I Went to an ICP Show Last Night and I Think I Might Be a Juggalo Now



To be clear: I wasn't expecting this. When I told people I was going to an Insane Clown Posse show, it was always with that mixture of mock-sheepishness and eye-rolling dismissiveness we reserve for cultural events like this — cultural events that are populated by people that are, on some demographic or maybe existential level, different from us; cultural events that are really, really easy targets; cultural events that, you know, feature as prominent motifs murderous clowns and wanton misogyny and horrible, horrible music.

I've been thinking a lot lately about how a huge portion of both the fascination about and distaste for ICP is bound up in class: Juggalo culture has, for whatever reason, come to be pretty synonymous with a specifically blue-collar, white, male, often midwestern, archetype, one that's been pushed out of manufacturing jobs by recession and globalization and marginalized by lack of education — as Violent J told me on the phone a couple weeks ago, "we're not the college demographic," and as Cord Jefferson eloquently argued in a 2011 Good piece, making fun of Juggalos is one of the last acceptable forms of class bigotry. Which is significant generally, but also to the way I came into this show: I was fully expecting to be an elitist asshole about this, basically. I was going to tweet bitchy, condescending things and be somewhere disgusted by the whole affair. Because I'm a Berkeley-born, liberal-arts educated feminist with a somewhat-embarrassing-but-very-real-investment in the idea that I Am Defined by my Taste and That Said Taste is Generally Good. Because that's what people like me are supposed to make of ICP.

hi this is what I look like now
  • hi this is what I look like now
But a really weird thing happened, which is that sometime after the EIGHT THOUSAND opening acts (best name, btw: Kung Fu Vampire) but before I was showered head-to-toe with Faygo — ICP's soda/prop of choice, the spraying of which figures verrrry prominently into the show — I realized I was having an actually, unironically great time. The music is still horrible, just so we're all on the same page, and the whole thing is deeply strange, and I did manage a few bitchy tweets. But ICP are nothing if not great showmen. And everything I'd been led to believe about who and what Juggalos are — meaning that they're violent, and angry, and sexist, mostly — just wasn't really born out by my experience, even though that would've made for a better story (and even though the Bay Area Juggalo sample is probably skewed!). There was some moshing, and as a woman I was certainly in the minority, but by and large, the defining characteristic of all the Juggalos I met last night was that they were just really uncommonly nice, nicer than nearly every audience at every show I've been to. They painted my face! When I got clocked in the head with a two-liter of Faygo (seriously), they asked me if I was okay! When I accidentally semi-groped a guy who looked alarmingly like my boyfriend (from behind), not only did he not, like, attack this crazy woman grabbing his arm, he helped me find my actual boyfriend. They were without exception polite, warm, and enthusiastic. (It helps that "whoop whoop my ninjas" is apparently an appropriate response to literally anything anyone says at an ICP show.)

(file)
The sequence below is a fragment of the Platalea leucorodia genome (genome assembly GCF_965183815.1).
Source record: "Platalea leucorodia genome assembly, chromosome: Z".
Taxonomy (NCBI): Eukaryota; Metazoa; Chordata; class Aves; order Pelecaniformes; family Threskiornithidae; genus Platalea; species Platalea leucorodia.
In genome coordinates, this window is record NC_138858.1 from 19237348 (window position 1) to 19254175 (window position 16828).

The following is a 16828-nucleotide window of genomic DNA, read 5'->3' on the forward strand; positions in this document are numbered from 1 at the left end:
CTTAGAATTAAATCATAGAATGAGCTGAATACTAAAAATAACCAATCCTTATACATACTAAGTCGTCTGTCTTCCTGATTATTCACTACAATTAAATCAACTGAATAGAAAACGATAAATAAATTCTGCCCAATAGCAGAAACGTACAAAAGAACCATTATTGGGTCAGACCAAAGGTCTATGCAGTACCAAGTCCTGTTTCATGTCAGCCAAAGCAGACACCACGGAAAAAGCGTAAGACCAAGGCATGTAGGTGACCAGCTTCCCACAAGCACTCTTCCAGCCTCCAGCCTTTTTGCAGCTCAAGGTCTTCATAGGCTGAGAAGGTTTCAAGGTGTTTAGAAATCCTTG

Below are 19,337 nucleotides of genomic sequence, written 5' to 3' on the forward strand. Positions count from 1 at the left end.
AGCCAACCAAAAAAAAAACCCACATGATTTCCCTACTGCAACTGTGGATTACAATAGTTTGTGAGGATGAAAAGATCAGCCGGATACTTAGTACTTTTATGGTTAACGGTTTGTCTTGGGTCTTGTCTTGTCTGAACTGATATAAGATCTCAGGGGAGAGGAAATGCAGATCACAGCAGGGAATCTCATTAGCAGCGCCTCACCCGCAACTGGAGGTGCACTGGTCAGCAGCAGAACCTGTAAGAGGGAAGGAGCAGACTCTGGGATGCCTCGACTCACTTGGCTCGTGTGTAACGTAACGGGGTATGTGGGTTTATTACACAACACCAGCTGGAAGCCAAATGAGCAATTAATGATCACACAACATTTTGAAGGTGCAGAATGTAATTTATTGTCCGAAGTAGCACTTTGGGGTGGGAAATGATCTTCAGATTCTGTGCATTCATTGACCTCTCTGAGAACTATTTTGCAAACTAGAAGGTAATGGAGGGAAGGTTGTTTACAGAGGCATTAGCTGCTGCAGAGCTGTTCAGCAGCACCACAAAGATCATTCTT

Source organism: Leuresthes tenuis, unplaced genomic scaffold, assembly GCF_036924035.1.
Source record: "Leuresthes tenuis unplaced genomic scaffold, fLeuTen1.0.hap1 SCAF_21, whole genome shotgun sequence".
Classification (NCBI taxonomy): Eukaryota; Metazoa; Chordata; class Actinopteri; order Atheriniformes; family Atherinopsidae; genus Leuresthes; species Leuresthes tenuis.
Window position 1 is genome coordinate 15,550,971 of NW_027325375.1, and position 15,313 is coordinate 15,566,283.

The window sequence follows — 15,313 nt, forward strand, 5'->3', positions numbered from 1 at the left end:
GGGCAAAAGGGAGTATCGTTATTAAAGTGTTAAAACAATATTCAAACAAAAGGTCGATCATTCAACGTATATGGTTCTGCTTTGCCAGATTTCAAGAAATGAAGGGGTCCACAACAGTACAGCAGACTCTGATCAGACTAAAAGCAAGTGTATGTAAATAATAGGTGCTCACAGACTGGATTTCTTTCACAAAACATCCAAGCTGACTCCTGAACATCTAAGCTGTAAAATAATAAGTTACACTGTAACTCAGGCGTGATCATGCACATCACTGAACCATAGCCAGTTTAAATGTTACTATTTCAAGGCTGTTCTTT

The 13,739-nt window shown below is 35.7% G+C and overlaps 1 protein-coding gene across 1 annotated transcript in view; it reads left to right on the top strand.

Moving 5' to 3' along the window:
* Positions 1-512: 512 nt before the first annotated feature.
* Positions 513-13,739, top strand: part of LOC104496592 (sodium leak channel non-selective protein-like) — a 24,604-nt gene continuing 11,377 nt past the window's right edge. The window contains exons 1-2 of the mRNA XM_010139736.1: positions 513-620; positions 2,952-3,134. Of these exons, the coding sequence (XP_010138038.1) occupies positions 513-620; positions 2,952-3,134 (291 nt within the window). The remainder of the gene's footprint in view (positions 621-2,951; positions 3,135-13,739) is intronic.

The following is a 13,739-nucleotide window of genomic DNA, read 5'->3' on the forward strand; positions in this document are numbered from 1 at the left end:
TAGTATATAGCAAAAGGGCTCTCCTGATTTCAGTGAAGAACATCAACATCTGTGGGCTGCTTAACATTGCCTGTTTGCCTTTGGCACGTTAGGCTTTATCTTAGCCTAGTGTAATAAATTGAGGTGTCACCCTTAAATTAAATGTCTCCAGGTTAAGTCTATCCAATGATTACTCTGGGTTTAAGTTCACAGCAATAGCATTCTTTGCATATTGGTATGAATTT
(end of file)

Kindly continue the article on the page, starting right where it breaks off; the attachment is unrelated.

But I think the most interesting — and important — thing about the whole experience was the sheer degree to which everyone was completely, demonstrably overjoyed to be there, in a way that you almost never see at a concert. People don't even take smoke breaks, they're so enthralled. There is no apathetic foot-tapping at an ICP show. There is no idle iPhone scrolling or halfway head-bobbing or hipster posturing. There is no irony. Just a sea of grown men covered in off-brand soda and melted clown makeup who are positively losing their shit at the mere prospect of being in the same room with these guys. It was — and I mean this completely sincerely, even though I myself can't really believe it — an amazing, life-affirming thing to see. It did what music is, I guess, supposed to do but rarely ever really does: It took me out of myself. I'm not an ICP fan, and I'm certainly not their target demographic, but in some small, weird way, I sort of get the whole thing now: These aren't my people in any real or lasting sense, but for a couple hours, I was theirs. At this point, it's been about ten hours since I walked out of the Metro, covered head-to-toe in confetti and paint and Faygo. I'm hungover, and I'm pretty sure I still have soda in my hair, so this is the best I can muster, but: Next time ICP is in town, you really should go.

Whoop whoop, my ninjas.